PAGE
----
Lloyd's insurer scales back involvement in sector, blaming market conditions

Amlin's position as market leader in the fine art and specie field could come under pressure after losing its highly regarded class underwriter, Insurance Times has learned.

Keith Nichols, who was considered by the Lloyd's insurer as the person responsible for its leading position in the specie market, has departed the company after Amlin decided to scale back its underwriting in the sector.

In an internal memo, seen by Insurance Times, the company admitted: "Amlin's appetite for specie has diminished in recent months in light of the market not responding to recent events, and this appetite does not match Keith's experience within specie or his ambitions for the future."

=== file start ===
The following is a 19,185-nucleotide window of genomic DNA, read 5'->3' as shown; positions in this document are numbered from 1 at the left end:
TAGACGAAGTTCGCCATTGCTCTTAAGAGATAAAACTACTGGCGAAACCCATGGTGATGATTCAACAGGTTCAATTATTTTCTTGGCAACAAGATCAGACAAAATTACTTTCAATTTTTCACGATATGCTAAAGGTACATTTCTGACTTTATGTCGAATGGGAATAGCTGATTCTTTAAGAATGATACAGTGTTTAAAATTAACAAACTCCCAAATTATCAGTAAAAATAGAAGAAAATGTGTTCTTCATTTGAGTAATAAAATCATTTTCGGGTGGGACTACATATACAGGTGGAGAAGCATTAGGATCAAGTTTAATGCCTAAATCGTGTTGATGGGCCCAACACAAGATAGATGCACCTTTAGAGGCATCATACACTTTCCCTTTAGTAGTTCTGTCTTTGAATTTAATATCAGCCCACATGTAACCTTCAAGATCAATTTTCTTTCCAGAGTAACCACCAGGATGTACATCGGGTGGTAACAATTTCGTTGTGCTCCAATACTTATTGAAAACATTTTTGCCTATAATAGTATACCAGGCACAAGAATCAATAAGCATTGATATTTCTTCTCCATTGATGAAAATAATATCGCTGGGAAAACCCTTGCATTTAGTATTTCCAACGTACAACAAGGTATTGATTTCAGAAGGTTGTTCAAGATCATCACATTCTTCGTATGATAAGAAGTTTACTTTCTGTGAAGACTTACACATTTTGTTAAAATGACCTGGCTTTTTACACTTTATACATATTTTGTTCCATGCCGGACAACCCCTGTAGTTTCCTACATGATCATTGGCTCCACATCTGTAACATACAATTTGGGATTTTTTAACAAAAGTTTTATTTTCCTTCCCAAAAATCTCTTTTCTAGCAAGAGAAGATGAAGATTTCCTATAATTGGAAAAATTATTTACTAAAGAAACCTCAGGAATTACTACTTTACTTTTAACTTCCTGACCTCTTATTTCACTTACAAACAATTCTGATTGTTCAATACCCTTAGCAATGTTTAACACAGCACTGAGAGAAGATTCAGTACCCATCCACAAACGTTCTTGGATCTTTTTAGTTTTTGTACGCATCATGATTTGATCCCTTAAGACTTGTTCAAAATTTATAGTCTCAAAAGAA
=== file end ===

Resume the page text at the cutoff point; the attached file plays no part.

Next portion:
Nichols' departure is seen as a blow to Amlin as it is recognised as a leading syndicate within the fine art and general specie field with one of the biggest books of business in the market.

According to the memo, Amlin will continue to write the class of business, and Nichols, who has worked for the group and its predecessors – Murray Lawrence, BPC and J H Minet – for 30 years, willl be replaced by Rod Little as class underwriter.

Amlin's specie portfolio includes companies producing precious metals and stones from the largest gold and diamond mines around the world.

It is also part of an expanding marine division, which reported a 22% increase in gross written premiums in 2006 to £210.8m.